Emerson Middle School in Union City, New Jersey. (Wikimedia Commons/Luigi Novi)
This article has been adapted from David L. Kirp's new book, Improbable Scholars: The Rebirth of a Great American School System and a Strategy for America’s Schools.
Most school districts do a rotten job of educating immigrant youngsters. Routinely, they are shunted to poorly funded, overcrowded and understaffed schools, where teacher turnover is high and expectations low. They leave school prepared only for the brawn-work and domestic labor that no one else will touch.
Union City, New Jersey, four miles and light years from Times Square, has turned this narrative of failure on its head by bringing students like these into the education mainstream. The city makes an unlikely poster child for urban education. It’s one of America’s poorest and most crowded municipalities, with an unemployment rate nearly 50 percent higher than the national average. The population is overwhelmingly Latino, and it’s estimated that a quarter of the residents are undocumented—“sin papeles,” as they say. Three-quarters of the students are growing up in homes where Spanish is the language at the dining table and telenovelas, not reality shows, are the TV staple.
In other cities with similar demographics, many of these students would drop out or flunk out. In years past, that was the case in Union City. But now the situation is completely reversed.
Here's the headline: scores on the high-stakes reading and math tests approximate the statewide average. What's even more impressive, in 2011, 90 percent of the students graduated—that’s more than 10 percent higher than the national average—and nearly 75 percent enrolled in college. Step by step, from preschool through high school, Union City has devised a strategy that any school district can use.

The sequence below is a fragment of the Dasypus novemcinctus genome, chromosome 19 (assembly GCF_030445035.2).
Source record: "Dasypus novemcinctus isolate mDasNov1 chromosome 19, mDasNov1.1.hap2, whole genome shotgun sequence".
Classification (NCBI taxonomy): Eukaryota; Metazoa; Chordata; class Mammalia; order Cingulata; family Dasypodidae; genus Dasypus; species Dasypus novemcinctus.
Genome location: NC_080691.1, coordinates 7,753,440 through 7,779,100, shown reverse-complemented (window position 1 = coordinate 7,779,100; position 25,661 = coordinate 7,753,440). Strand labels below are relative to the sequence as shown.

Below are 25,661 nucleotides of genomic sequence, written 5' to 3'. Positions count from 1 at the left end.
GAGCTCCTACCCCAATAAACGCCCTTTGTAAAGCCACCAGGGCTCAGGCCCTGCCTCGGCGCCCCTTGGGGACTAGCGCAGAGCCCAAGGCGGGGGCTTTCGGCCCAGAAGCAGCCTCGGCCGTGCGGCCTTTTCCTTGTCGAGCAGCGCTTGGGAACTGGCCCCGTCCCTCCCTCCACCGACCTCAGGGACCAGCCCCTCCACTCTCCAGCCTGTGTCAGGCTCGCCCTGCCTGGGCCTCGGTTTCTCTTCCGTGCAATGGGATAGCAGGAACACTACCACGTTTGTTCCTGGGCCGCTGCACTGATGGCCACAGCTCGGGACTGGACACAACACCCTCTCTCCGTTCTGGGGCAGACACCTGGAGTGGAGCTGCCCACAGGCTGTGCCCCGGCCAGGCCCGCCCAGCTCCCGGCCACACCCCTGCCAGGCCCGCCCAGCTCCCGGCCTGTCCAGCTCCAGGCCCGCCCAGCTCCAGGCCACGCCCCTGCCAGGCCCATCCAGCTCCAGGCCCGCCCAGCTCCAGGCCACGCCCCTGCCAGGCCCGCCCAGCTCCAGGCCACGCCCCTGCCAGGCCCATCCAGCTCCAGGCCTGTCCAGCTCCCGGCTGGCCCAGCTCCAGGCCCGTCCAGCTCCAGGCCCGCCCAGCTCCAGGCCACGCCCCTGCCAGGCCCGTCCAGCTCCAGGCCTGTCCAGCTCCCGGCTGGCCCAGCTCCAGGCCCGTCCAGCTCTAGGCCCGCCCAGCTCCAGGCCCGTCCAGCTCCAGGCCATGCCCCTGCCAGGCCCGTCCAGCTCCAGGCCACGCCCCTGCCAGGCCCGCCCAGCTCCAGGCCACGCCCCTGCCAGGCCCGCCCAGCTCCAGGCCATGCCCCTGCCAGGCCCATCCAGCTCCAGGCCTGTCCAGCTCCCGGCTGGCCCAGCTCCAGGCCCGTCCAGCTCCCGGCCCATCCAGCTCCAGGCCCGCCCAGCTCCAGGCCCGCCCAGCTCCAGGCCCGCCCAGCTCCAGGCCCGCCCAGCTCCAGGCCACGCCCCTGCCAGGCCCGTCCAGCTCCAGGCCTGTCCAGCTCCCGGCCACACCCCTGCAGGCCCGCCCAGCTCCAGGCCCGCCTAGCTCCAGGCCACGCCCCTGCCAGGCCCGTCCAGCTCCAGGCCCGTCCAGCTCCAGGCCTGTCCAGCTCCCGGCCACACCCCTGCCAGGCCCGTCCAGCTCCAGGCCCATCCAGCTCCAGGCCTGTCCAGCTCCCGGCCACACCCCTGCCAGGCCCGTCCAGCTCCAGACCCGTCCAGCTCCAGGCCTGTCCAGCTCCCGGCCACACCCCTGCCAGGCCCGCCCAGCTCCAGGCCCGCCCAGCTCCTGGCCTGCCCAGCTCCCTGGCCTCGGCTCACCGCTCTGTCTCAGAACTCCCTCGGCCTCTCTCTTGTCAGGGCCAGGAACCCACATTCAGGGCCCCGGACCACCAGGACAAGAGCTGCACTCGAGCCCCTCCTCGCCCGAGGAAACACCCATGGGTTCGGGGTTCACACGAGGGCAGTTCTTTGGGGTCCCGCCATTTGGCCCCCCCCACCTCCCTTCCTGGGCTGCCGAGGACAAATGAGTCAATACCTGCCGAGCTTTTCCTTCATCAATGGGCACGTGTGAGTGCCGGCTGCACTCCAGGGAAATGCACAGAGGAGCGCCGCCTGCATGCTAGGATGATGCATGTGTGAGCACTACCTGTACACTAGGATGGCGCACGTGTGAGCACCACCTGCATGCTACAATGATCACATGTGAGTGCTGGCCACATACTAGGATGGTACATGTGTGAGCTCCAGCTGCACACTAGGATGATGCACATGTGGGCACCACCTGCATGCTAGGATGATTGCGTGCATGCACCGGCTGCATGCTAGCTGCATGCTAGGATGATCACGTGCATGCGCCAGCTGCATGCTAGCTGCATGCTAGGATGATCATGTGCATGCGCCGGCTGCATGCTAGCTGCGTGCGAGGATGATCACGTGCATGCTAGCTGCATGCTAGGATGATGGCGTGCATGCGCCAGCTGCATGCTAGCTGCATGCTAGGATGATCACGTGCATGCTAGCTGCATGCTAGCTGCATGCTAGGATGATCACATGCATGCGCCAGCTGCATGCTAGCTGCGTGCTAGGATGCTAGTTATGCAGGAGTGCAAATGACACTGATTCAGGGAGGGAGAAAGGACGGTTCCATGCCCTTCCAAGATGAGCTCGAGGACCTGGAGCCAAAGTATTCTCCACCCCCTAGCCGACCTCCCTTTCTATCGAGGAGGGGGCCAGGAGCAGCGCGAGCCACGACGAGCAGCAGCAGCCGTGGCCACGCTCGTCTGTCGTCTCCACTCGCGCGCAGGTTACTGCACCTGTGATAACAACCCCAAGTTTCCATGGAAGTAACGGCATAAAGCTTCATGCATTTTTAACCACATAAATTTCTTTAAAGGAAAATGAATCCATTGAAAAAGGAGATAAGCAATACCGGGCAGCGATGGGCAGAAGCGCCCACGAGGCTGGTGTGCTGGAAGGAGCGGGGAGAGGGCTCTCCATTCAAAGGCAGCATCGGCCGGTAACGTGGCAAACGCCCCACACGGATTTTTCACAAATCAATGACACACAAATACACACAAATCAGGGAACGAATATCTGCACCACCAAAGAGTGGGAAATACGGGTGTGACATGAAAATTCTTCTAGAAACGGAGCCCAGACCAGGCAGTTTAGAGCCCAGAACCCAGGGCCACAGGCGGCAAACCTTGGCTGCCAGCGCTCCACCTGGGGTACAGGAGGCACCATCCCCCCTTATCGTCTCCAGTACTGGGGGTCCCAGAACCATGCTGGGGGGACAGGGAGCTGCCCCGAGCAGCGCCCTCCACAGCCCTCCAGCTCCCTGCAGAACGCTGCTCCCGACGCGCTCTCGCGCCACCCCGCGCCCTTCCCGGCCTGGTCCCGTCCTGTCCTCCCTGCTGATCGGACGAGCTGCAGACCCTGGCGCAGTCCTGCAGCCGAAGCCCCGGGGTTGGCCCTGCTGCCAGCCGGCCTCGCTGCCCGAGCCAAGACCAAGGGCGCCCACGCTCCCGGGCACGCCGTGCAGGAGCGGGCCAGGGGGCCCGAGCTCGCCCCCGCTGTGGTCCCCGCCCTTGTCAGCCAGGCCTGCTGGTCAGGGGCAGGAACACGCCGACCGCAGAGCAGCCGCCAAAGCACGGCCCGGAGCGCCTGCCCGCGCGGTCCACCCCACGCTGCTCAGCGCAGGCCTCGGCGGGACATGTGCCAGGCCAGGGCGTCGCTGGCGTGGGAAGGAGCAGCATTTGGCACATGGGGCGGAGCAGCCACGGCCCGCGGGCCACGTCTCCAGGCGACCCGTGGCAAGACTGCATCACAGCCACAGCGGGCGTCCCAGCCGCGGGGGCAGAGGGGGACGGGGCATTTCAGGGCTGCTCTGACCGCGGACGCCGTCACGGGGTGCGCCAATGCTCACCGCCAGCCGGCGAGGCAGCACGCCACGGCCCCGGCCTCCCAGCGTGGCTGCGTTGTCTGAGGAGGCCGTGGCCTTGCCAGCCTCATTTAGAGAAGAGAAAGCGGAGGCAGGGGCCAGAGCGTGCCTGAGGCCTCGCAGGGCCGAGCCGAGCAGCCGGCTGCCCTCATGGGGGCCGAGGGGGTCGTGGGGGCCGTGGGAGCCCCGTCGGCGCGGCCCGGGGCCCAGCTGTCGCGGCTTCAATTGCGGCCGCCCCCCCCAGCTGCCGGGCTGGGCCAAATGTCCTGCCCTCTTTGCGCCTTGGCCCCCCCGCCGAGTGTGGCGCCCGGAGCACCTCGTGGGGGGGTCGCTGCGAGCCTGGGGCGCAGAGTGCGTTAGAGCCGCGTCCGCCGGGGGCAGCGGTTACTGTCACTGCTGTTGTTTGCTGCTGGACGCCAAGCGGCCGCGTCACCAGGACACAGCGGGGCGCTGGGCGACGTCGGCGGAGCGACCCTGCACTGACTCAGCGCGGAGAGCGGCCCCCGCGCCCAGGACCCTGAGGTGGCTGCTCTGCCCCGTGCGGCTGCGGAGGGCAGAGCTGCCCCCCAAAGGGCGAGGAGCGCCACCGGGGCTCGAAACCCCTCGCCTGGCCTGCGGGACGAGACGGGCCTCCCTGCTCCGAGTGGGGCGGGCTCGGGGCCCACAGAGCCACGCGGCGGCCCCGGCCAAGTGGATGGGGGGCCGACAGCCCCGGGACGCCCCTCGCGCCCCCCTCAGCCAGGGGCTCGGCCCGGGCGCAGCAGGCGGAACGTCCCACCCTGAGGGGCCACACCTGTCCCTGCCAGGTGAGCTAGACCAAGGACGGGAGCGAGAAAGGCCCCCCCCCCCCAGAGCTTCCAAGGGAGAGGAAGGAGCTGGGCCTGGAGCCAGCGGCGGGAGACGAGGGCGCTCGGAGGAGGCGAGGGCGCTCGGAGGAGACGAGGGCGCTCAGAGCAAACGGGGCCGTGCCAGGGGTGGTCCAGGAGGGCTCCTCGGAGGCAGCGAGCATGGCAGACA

Preschool plays a pivotal part in Union City's success. Iconic field studies have shown the powerful life-long impact of good early education. "Skill begets skill"—that's how Nobel Prize-winning economist James Heckman sums up the research.
Outside evaluators give Union City’s early education program high marks for the education it delivers. Seeing is believing.
In Suzy Rojas's class, art plasters the walls, plants hang from the ceiling, and in every niche there's something to seize a child's imagination. Angel, Victor and Rodrigo are peering at insects through a microscope, and they're happy to explain to me what they're seeing. "Are these all insects?" Suzy wonders aloud. "How do you know?" "That one has eight legs," Victor responds," and that means it's not an insect." Then Suzy brings over a prism. "What do you see when you look through it?" she asks, and Rodrigo looks up to say that he can't tell them apart, that they look like leaves. "Why do you think so?" The youngsters have already learned about lenses, and she tells them that the prism is a special kind of lens."